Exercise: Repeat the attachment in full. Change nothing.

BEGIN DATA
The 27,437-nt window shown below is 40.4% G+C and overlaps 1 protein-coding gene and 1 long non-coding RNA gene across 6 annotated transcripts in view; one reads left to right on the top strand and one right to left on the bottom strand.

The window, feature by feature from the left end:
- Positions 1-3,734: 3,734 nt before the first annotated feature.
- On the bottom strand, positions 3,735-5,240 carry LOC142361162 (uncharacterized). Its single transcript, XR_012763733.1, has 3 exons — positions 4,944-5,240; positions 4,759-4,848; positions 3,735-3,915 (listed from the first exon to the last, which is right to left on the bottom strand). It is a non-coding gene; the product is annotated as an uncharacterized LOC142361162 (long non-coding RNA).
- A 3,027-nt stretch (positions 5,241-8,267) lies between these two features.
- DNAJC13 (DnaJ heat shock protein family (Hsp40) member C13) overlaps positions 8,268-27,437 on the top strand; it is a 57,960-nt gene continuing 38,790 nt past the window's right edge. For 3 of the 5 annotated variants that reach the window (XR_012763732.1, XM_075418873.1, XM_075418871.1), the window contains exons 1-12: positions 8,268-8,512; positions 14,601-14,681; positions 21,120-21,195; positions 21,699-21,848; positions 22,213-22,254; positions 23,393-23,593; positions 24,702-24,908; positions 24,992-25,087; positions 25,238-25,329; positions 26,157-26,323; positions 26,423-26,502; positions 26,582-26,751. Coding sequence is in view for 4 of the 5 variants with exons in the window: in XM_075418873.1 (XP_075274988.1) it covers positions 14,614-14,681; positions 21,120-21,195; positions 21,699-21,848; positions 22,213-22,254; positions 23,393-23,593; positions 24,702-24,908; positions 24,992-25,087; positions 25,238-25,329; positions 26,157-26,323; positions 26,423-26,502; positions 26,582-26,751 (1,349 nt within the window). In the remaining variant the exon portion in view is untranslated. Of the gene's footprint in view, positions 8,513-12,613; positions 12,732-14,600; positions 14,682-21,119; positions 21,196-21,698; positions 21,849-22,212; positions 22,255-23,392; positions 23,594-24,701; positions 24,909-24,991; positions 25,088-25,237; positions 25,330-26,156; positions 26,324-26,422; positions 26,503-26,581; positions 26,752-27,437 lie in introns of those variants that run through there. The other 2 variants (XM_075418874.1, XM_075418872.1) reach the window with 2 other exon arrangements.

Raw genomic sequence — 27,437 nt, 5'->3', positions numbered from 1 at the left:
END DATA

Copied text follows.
The 27,437-nt window shown below is 40.4% G+C and overlaps 1 protein-coding gene and 1 long non-coding RNA gene across 6 annotated transcripts in view; one reads left to right on the top strand and one right to left on the bottom strand.

The window, feature by feature from the left end:
- Positions 1-3,734: 3,734 nt before the first annotated feature.
- On the bottom strand, positions 3,735-5,240 carry LOC142361162 (uncharacterized). Its single transcript, XR_012763733.1, has 3 exons — positions 4,944-5,240; positions 4,759-4,848; positions 3,735-3,915 (listed from the first exon to the last, which is right to left on the bottom strand). It is a non-coding gene; the product is annotated as an uncharacterized LOC142361162 (long non-coding RNA).
- A 3,027-nt stretch (positions 5,241-8,267) lies between these two features.
- DNAJC13 (DnaJ heat shock protein family (Hsp40) member C13) overlaps positions 8,268-27,437 on the top strand; it is a 57,960-nt gene continuing 38,790 nt past the window's right edge. For 3 of the 5 annotated variants that reach the window (XR_012763732.1, XM_075418873.1, XM_075418871.1), the window contains exons 1-12: positions 8,268-8,512; positions 14,601-14,681; positions 21,120-21,195; positions 21,699-21,848; positions 22,213-22,254; positions 23,393-23,593; positions 24,702-24,908; positions 24,992-25,087; positions 25,238-25,329; positions 26,157-26,323; positions 26,423-26,502; positions 26,582-26,751. Coding sequence is in view for 4 of the 5 variants with exons in the window: in XM_075418873.1 (XP_075274988.1) it covers positions 14,614-14,681; positions 21,120-21,195; positions 21,699-21,848; positions 22,213-22,254; positions 23,393-23,593; positions 24,702-24,908; positions 24,992-25,087; positions 25,238-25,329; positions 26,157-26,323; positions 26,423-26,502; positions 26,582-26,751 (1,349 nt within the window). In the remaining variant the exon portion in view is untranslated. Of the gene's footprint in view, positions 8,513-12,613; positions 12,732-14,600; positions 14,682-21,119; positions 21,196-21,698; positions 21,849-22,212; positions 22,255-23,392; positions 23,594-24,701; positions 24,909-24,991; positions 25,088-25,237; positions 25,330-26,156; positions 26,324-26,422; positions 26,503-26,581; positions 26,752-27,437 lie in introns of those variants that run through there. The other 2 variants (XM_075418874.1, XM_075418872.1) reach the window with 2 other exon arrangements.

Raw genomic sequence — 27,437 nt, 5'->3', positions numbered from 1 at the left: